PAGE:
When Hurricane Sandy first entered our vocabulary last last week, I wasn't too worried. Last year's Hurricane Irene didn't much affect New York City despite dire warnings. I figured Sandy would be more of the same.
Over the weekend it became clear that this was something different. While the hurricane came ashore south of New York, near Atlantic City, it was clear that the winds and water surges were going to cause trouble here. The only question was how much.
Hurricane Sandy coverage was on our TV nearly nonstop Monday, and our Facebook friends kept us up to date about what was happening in and around our neighborhood. After the worst of it began near 7 p.m., the winds got extremely strong outside of our apartment, though the rain was barely more than a shower.
From what I've heard, Bay Ridge seems to have been mostly spared, with some downed trees and maybe some electrical wires. Some of the shoreline, from what we've heard, is messed up. Other neighborhoods -- in all the boroughs, Long Island, New Jersey and elsewhere -- came out far, far worse. At least 40 people died. Houses were destroyed. Houses simply floated way.
In a way, Paul and I came out even better after this storm than we did after last year's Hurricane Irene: back then the cable that connected our Dish Network snapped and we had to schedule a repairman. This time, we didn't even have that. The lights flickered a few times, and that was it. When I see on the news about the lost lives, lost property and millions of people who lost power, I certainly feel my luck.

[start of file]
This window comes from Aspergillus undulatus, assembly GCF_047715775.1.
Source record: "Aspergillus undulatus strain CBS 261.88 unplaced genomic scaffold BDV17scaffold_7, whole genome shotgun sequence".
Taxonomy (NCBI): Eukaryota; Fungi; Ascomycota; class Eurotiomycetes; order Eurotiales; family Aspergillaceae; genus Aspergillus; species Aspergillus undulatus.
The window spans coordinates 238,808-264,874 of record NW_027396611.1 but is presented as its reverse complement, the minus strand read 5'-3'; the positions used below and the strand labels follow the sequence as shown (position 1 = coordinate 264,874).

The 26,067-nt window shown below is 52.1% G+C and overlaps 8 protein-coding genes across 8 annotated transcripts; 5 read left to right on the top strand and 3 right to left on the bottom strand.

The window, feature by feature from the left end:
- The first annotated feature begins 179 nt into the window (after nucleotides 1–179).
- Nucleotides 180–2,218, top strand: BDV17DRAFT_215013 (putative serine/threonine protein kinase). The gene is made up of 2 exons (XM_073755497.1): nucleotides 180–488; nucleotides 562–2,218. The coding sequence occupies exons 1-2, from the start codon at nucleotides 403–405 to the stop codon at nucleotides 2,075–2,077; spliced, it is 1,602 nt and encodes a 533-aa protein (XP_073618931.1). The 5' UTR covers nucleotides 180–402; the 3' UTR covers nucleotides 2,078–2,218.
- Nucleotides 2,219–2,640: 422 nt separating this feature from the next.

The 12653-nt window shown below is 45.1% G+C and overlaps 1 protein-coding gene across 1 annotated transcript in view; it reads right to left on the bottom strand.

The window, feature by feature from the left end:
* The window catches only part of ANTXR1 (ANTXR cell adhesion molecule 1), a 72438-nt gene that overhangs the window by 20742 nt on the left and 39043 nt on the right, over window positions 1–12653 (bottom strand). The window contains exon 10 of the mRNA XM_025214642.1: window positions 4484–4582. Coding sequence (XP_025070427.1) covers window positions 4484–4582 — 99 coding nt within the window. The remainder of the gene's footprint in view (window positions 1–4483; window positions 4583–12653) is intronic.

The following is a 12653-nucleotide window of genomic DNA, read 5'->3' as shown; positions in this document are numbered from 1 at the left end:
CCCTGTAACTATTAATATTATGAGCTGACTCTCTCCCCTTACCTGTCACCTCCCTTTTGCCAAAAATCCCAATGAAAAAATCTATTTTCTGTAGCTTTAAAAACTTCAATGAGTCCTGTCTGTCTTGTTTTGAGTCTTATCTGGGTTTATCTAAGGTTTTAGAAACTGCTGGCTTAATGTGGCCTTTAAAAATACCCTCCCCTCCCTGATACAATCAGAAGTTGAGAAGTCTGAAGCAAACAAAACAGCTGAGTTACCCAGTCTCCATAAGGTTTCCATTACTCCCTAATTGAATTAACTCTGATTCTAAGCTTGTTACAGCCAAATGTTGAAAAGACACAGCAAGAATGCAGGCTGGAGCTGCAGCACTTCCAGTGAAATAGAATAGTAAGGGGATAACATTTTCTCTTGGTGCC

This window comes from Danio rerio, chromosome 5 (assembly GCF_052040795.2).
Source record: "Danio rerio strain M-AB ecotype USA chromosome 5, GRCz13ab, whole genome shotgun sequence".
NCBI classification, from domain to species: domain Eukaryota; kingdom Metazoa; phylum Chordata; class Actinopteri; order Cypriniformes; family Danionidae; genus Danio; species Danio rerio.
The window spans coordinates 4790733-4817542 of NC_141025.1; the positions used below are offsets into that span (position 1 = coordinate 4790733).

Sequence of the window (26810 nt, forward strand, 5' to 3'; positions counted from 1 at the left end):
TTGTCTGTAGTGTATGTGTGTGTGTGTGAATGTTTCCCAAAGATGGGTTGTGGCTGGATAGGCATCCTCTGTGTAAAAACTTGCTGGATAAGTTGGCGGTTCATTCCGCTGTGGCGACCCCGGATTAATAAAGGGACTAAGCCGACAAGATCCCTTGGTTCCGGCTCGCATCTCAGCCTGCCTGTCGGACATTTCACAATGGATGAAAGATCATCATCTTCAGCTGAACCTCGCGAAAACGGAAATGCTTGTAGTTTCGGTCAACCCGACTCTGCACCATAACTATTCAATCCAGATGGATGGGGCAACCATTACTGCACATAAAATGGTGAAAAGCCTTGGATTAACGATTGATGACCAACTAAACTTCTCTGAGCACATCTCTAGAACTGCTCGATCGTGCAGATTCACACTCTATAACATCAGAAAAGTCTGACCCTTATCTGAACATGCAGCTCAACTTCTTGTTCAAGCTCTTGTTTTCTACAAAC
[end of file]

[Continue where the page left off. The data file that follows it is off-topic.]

However, the subway system was shut down Sunday evening before the storm and then was flooded during the worst of it. No trains until further notice.
In addition, my office lost electricity and won't reopen until the power is back on. I was off Monday and Tuesday, and I expect the same today.
Two hurricanes in two years. Here's hoping this is the worst New York will see for a while.